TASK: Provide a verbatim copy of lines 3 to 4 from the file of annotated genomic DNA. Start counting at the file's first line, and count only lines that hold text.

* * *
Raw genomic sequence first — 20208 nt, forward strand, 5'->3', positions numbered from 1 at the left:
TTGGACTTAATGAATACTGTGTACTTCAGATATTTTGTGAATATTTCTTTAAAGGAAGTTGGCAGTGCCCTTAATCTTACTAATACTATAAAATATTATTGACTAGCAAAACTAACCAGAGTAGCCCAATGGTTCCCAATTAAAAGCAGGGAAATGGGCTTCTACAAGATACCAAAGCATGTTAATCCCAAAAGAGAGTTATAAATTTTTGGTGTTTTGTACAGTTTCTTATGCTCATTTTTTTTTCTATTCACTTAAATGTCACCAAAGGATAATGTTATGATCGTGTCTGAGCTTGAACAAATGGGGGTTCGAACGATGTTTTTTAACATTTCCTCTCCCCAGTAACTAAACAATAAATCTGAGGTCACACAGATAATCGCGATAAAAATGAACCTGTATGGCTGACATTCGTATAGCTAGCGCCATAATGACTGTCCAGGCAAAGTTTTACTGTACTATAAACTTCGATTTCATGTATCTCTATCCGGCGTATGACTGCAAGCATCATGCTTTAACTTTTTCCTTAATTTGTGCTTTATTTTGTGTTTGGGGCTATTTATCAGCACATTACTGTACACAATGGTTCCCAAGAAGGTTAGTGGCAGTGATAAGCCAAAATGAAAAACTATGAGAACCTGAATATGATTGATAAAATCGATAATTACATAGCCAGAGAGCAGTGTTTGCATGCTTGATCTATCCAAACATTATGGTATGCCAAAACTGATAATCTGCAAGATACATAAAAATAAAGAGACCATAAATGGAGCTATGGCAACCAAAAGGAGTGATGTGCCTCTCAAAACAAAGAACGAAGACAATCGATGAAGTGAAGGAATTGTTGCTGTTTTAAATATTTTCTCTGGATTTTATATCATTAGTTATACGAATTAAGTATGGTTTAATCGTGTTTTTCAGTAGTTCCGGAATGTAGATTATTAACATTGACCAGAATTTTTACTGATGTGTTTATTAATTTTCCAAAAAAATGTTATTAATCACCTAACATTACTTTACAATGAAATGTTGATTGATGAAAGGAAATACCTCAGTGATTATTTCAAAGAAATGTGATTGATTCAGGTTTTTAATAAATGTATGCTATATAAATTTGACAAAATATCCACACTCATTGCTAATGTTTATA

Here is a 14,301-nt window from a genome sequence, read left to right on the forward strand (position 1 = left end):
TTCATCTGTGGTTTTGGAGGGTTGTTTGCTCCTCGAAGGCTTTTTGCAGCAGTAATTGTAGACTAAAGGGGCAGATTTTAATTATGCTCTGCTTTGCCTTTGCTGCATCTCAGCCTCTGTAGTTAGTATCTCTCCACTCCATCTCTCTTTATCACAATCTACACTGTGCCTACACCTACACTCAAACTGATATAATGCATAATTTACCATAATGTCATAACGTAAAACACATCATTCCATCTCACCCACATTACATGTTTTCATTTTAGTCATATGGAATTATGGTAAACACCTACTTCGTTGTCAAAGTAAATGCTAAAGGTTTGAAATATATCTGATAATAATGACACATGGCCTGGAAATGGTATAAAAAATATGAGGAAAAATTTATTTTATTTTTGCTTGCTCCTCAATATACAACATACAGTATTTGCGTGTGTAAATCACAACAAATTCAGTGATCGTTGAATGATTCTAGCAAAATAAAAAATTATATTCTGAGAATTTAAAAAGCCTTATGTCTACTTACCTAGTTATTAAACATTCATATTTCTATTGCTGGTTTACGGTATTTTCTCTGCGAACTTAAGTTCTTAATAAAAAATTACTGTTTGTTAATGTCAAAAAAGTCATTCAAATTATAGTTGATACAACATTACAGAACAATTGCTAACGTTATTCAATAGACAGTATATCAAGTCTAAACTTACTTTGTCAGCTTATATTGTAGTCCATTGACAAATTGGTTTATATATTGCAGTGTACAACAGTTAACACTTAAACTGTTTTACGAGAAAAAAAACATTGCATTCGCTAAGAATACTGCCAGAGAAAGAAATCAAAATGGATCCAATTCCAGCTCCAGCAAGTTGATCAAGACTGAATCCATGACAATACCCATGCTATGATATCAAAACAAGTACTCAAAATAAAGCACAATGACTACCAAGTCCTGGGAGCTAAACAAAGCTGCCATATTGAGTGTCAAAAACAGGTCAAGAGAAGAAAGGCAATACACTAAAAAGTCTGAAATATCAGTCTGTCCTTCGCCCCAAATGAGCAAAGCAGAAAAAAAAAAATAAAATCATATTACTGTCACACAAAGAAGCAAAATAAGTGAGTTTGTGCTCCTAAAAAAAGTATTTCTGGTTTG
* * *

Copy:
Here is a 14,301-nt window from a genome sequence, read left to right on the forward strand (position 1 = left end):
TTCATCTGTGGTTTTGGAGGGTTGTTTGCTCCTCGAAGGCTTTTTGCAGCAGTAATTGTAGACTAAAGGGGCAGATTTTAATTATGCTCTGCTTTGCCTTTGCTGCATCTCAGCCTCTGTAGTTAGTATCTCTCCACTCCATCTCTCTTTATCACAATCTACACTGTGCCTACACCTACACTCAAACTGATATAATGCATAATTTACCATAATGTCATAACGTAAAACACATCATTCCATCTCACCCACATTACATGTTTTCATTTTAGTCATATGGAATTATGGTAAACACCTACTTCGTTGTCAAAGTAAATGCTAAAGGTTTGAAATATATCTGATAATAATGACACATGGCCTGGAAATGGTATAAAAAATATGAGGAAAAATTTATTTTATTTTTGCTTGCTCCTCAATATACAACATACAGTATTTGCGTGTGTAAATCACAACAAATTCAGTGATCGTTGAATGATTCTAGCAAAATAAAAAATTATATTCTGAGAATTTAAAAAGCCTTATGTCTACTTACCTAGTTATTAAACATTCATATTTCTATTGCTGGTTTACGGTATTTTCTCTGCGAACTTAAGTTCTTAATAAAAAATTACTGTTTGTTAATGTCAAAAAAGTCATTCAAATTATAGTTGATACAACATTACAGAACAATTGCTAACGTTATTCAATAGACAGTATATCAAGTCTAAACTTACTTTGTCAGCTTATATTGTAGTCCATTGACAAATTGGTTTATATATTGCAGTGTACAACAGTTAACACTTAAACTGTTTTACGAGAAAAAAAACATTGCATTCGCTAAGAATACTGCCAGAGAAAGAAATCAAAATGGATCCAATTCCAGCTCCAGCAAGTTGATCAAGACTGAATCCATGACAATACCCATGCTATGATATCAAAACAAGTACTCAAAATAAAGCACAATGACTACCAAGTCCTGGGAGCTAAACAAAGCTGCCATATTGAGTGTCAAAAACAGGTCAAGAGAAGAAAGGCAATACACTAAAAAGTCTGAAATATCAGTCTGTCCTTCGCCCCAAATGAGCAAAGCAGAAAAAAAAAAATAAAATCATATTACTGTCACACAAAGAAGCAAAATAAGTGAGTTTGTGCTCCTAAAAAAAGTATTTCTGGTTTG